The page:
Disclosures: The authors report no relevant financial disclosures.
December 01, 2021
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Poor sleep quality, later bedtime influence glucose level after breakfast

Disclosures: The authors report no relevant financial disclosures.
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Poor sleep quality and a later bedtime are associated with a more pronounced postprandial glycemic response to breakfast the following morning, according to an analysis published in Diabetologia.

“While there have been numerous large prospective cohort studies focused on the relationship between self-reported sleep, disease and well-being, objective data on sleep and postprandial glucose metabolism typically comes from small studies conducted in tightly controlled settings and in specific population subgroups, such as those suffering sleep disturbances owing to pregnancy, sleep apnea, depression, obesity or diabetes,” Paul W. Franks, PhD, professor of genetic epidemiology at Lund University Diabetes Centre in Malmö, Sweden, and colleagues said in a press release. “Because of this, there is a need for greater evidence of the effects of sleep on glucose metabolism in healthy individuals.”

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Franks and colleagues analyzed data from 953 healthy adults (41% twins) from the United Kingdom and the United States who participated in the PREDICT dietary intervention trial between June 2018 and May 2019. Over 2 weeks in the clinic and at home, participants consumed eight standardized meals of different nutritional composition in randomized order: metabolic challenge meal; medium fat and carb; high fat 35 g; high carb with low fat and protein; a 75 g oral glucose tolerance test, consisting of carbohydrates only; high fiber; high fat 40 g; and high protein. Participants were asked to consume only their standardized breakfasts within 10 minutes after no less than 8 hours of fasting. Actigraphy was used to assess sleep duration, efficiency and timing, and continuous glucose monitors were used to measure glycemic variation across 8,000 meals.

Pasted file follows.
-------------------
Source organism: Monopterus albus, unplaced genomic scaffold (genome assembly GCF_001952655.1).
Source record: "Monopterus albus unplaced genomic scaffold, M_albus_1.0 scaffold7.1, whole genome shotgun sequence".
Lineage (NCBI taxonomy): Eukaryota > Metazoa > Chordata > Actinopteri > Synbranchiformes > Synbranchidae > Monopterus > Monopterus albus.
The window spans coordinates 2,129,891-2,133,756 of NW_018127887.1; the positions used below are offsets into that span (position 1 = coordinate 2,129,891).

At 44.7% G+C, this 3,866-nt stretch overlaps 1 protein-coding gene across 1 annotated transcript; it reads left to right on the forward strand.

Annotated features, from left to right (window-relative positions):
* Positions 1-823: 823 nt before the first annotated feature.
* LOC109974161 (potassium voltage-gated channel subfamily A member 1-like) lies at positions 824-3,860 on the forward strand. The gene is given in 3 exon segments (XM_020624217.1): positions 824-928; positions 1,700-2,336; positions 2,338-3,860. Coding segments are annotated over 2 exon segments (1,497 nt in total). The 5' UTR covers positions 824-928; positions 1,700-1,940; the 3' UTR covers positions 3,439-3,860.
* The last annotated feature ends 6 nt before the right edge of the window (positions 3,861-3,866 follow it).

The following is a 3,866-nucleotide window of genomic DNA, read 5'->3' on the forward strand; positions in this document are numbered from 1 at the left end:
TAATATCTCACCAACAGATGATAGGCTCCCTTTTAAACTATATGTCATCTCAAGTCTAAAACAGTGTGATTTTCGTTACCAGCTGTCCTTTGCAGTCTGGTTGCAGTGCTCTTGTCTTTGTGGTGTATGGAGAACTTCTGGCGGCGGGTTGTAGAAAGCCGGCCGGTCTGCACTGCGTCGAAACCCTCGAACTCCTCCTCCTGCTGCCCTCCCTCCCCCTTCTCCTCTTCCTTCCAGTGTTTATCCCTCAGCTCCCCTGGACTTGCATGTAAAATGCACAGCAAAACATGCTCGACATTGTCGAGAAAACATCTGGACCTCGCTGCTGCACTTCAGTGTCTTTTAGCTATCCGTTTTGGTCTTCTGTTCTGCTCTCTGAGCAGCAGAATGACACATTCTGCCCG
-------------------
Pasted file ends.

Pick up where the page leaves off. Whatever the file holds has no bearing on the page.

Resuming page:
Paul W. Franks

Researchers found sleep variables were significantly associated with postprandial glycemic management for between- and within-person level, as measured by 2-hour incremental area under the curve. Sleep period time interacted with meal type, with a smaller effect of poor sleep on postprandial blood glucose levels when high-carbohydrate breakfasts (P for interaction = .02) and high-fat breakfasts (P for interaction = .03) were consumed compared with a reference 75 g OGTT.

Researchers observed a similar interaction for within-person sleep period time, with smaller effects seen on postprandial glucose after high carbohydrate breakfasts (P for interaction = .001) and high fat breakfast (P for interaction = .02).

Within- and between-person sleep efficiency were associated with lower postprandial blood glucose levels irrespective of meal type (P < .03 for both). A later sleep midpoint, defined as the time deviation from midnight, was associated with higher postprandial glucose for both between-person and within-person comparisons (P = .035 and P = .051, respectively).

“While sleep is generally recognized as one of the pillars of good health, the data reported here suggest that one-size-fits-all sleep recommendations are suboptimal, particularly in the context of postprandial glycemic control, a key component of diabetes prevention,” the researchers wrote. “By analyzing both between-person and within-person effects, this study provides unique and powerful insights into both population-level and person-level effects of sleep on metabolic health. Notably, our data suggest that sleep duration, efficiency and midpoint are important determinants of postprandial glycemic control at a population level, while illustrating that to optimize sleep recommendations it is likely necessary to tailor these to the individual.”